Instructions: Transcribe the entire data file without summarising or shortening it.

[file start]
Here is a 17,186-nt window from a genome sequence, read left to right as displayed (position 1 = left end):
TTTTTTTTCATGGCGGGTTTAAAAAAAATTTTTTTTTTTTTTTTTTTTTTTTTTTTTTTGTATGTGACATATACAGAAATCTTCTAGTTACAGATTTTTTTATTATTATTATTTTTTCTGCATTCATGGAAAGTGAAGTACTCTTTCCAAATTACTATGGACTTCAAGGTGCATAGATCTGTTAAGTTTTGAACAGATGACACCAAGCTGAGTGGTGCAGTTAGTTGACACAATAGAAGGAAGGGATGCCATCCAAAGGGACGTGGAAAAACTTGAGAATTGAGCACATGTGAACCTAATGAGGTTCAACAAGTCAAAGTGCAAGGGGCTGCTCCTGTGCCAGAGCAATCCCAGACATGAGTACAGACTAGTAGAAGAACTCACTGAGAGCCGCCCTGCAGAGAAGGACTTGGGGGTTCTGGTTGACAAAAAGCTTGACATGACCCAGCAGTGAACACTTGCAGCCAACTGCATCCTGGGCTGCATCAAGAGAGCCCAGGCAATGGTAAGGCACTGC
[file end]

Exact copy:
Here is a 17,186-nt window from a genome sequence, read left to right as displayed (position 1 = left end):
TTTTTTTTCATGGCGGGTTTAAAAAAAATTTTTTTTTTTTTTTTTTTTTTTTTTTTTTTGTATGTGACATATACAGAAATCTTCTAGTTACAGATTTTTTTATTATTATTATTTTTTCTGCATTCATGGAAAGTGAAGTACTCTTTCCAAATTACTATGGACTTCAAGGTGCATAGATCTGTTAAGTTTTGAACAGATGACACCAAGCTGAGTGGTGCAGTTAGTTGACACAATAGAAGGAAGGGATGCCATCCAAAGGGACGTGGAAAAACTTGAGAATTGAGCACATGTGAACCTAATGAGGTTCAACAAGTCAAAGTGCAAGGGGCTGCTCCTGTGCCAGAGCAATCCCAGACATGAGTACAGACTAGTAGAAGAACTCACTGAGAGCCGCCCTGCAGAGAAGGACTTGGGGGTTCTGGTTGACAAAAAGCTTGACATGACCCAGCAGTGAACACTTGCAGCCAACTGCATCCTGGGCTGCATCAAGAGAGCCCAGGCAATGGTAAGGCACTGC